Te Pūkenga Executive adopts partnership framework developed by learners
March 1, 2022 | 3 min read
Te Pūkenga Executive approved the adoption of ‘Whiria Ngā Rau – Progressing from student voice to partnerships’ as its formal position on how best to ensure learners are not a voice lost in the background but treated as partners in their learning and able to take part in decision-making.
Whiria Ngā Rau was formally launched at the Student Voice Summit on 19 November 2021, with a presentation to the Minister of Education Chris Hipkins, and was extremely well-received. The document, created by the New Zealand Union of Students’ Associations (NZUSA), Te Mana Ākonga (TMĀ), Tauira Pasifika (TP) and the National Disabled Students’ Association (NDSA) with the support of the Ministry of Education was conceived as a gift from learners to the tertiary education sector. It contains ideas, challenges, and thoughts on how to embody student partnership and create a truly learner-centric education system. An elegant four ‘rau’, (leaf) framework focuses on strengthening learners’ voices, building connections with each other, learning from and with each other, and working together.
Te Pūkenga is mandated to put learners with whānau are at the centre of what the organisation does, as well as apply Te Tiriti and seek equitable outcomes for all learners, which means a fresh approach to many aspects of the education system.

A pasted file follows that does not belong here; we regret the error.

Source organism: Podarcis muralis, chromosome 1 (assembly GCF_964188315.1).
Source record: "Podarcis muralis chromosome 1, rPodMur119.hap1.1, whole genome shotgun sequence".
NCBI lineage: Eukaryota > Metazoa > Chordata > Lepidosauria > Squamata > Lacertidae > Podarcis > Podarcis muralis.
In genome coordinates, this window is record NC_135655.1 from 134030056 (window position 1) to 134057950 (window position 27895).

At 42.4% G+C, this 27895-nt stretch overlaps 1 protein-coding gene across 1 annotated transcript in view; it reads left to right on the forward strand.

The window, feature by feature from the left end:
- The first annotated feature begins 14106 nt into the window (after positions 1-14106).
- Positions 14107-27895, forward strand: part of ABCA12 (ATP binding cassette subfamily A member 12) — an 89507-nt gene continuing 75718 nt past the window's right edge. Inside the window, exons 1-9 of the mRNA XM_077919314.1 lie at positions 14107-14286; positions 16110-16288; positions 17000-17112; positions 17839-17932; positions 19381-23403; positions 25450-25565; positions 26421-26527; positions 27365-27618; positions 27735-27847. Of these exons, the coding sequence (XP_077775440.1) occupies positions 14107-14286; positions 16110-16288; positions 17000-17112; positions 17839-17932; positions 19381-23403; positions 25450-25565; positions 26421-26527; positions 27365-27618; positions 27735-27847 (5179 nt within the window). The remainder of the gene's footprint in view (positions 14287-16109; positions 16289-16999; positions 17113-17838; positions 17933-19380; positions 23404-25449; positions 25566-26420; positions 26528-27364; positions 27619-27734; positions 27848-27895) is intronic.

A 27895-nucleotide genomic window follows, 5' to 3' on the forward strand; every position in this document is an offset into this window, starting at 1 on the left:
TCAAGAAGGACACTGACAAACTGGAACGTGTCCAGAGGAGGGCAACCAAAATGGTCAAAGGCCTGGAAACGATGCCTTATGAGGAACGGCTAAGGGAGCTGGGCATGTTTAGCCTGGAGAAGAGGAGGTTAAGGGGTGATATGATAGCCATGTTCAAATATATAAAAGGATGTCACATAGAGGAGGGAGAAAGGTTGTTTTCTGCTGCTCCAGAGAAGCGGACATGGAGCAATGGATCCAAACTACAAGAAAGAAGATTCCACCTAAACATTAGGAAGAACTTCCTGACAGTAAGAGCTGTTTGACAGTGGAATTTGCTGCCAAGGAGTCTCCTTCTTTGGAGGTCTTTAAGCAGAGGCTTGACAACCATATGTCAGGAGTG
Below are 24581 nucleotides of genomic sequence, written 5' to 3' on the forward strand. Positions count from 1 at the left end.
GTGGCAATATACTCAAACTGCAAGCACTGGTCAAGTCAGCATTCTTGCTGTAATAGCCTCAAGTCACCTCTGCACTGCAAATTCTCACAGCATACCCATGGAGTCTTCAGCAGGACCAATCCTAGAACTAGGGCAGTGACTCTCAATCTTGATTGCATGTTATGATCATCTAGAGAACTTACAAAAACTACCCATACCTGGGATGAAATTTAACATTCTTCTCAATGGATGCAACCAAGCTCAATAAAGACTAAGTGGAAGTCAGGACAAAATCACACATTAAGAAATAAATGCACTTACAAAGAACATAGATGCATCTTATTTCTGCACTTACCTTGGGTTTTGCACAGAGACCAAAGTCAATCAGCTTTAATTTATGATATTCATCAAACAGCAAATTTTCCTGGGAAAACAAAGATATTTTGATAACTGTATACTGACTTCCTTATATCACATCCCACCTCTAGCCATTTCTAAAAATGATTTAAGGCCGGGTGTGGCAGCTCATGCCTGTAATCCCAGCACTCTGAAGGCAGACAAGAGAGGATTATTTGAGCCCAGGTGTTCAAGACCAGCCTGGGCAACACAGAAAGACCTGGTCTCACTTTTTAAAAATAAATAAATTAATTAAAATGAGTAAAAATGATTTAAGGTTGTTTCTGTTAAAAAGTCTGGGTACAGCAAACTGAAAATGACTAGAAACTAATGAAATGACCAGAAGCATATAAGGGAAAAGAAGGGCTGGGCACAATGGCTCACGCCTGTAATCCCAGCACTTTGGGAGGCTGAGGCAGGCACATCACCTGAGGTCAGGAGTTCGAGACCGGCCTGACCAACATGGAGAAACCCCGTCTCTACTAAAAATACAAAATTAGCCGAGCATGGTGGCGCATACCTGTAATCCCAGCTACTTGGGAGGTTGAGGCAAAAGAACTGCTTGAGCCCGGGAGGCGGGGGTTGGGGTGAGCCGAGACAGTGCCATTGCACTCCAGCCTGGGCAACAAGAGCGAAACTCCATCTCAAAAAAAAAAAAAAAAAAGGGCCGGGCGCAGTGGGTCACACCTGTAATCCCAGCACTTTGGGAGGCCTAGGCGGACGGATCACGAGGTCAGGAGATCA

“A traditional approach has been to develop a programme or service based on what we think will work best, and expect that it will meet the need,” explains Debbie Preston, Learner Innovation Manager. “But often when we do this, what we develop is not built in a way to best meet the needs of the people we want to serve. What we’re going to do is flip this right around – first we’ll gain an understanding of what people need and want, then we will co-design it with the people we’re serving.”
Recently re-elected NZUSA National President Andrew Lessells agrees that in the past, the system has not always been good at incorporating the ideas and needs of learners. “While we know that students aren’t always heard effectively, there is a real desire in the sector to genuinely and authentically partner with them. What is lacking is the knowledge of how to embed this and we created Whiria Ngā Rau to build this capability.”
He says of the wholesale adoption of Whiria Ngā Rau as policy by Te Pūkenga is a sign that the new vocational education system values, and has confidence in, the country’s student leadership. “Te Pūkenga’s adoption of Whiria Ngā Rau underscores their genuine commitment to ‘ākonga at the centre’ and their place as the first institution to formally embed this should be celebrated. Genuine student partnership will be required to achieve the expectations of the Te Pūkenga Charter and adopting a student-designed framework is a fantastic signal to learners that their voices are needed if Te Pūkenga is to be a success.”